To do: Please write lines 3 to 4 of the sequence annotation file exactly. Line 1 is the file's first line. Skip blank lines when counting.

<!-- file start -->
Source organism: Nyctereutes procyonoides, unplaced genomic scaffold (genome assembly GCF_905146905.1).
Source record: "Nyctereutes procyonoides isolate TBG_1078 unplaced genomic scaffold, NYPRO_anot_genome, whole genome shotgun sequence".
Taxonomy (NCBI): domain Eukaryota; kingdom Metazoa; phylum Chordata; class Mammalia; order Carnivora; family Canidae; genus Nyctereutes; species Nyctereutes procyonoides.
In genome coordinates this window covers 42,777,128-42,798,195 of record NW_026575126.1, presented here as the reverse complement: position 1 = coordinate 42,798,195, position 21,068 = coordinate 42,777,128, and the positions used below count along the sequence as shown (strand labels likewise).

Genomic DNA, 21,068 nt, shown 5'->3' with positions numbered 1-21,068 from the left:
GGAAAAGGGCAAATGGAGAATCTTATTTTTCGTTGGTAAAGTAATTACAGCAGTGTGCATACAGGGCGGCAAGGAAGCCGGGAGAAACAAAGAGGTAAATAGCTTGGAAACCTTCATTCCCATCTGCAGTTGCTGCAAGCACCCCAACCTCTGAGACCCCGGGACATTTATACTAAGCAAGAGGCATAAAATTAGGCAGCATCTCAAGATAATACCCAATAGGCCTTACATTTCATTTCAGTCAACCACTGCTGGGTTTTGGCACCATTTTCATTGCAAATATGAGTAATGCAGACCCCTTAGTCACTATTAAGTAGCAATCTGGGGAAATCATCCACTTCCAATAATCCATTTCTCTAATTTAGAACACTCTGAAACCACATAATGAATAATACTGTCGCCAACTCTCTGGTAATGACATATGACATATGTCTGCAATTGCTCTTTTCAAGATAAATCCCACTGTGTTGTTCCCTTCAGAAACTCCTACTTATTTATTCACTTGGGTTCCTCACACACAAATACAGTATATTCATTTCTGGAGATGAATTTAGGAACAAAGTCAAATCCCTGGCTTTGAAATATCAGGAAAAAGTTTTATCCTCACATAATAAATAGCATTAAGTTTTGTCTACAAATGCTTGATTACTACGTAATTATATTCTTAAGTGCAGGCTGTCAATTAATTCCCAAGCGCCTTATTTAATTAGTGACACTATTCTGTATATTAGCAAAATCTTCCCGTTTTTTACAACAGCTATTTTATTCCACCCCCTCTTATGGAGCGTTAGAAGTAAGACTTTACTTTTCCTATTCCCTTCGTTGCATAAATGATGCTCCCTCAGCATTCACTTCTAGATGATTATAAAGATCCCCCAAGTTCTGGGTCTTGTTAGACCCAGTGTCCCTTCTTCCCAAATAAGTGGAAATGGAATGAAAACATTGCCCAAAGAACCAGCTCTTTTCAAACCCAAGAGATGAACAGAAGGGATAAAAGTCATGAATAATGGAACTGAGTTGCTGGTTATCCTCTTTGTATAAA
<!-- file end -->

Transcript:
Taxonomy (NCBI): domain Eukaryota; kingdom Metazoa; phylum Chordata; class Mammalia; order Carnivora; family Canidae; genus Nyctereutes; species Nyctereutes procyonoides.
In genome coordinates this window covers 42,777,128-42,798,195 of record NW_026575126.1, presented here as the reverse complement: position 1 = coordinate 42,798,195, position 21,068 = coordinate 42,777,128, and the positions used below count along the sequence as shown (strand labels likewise).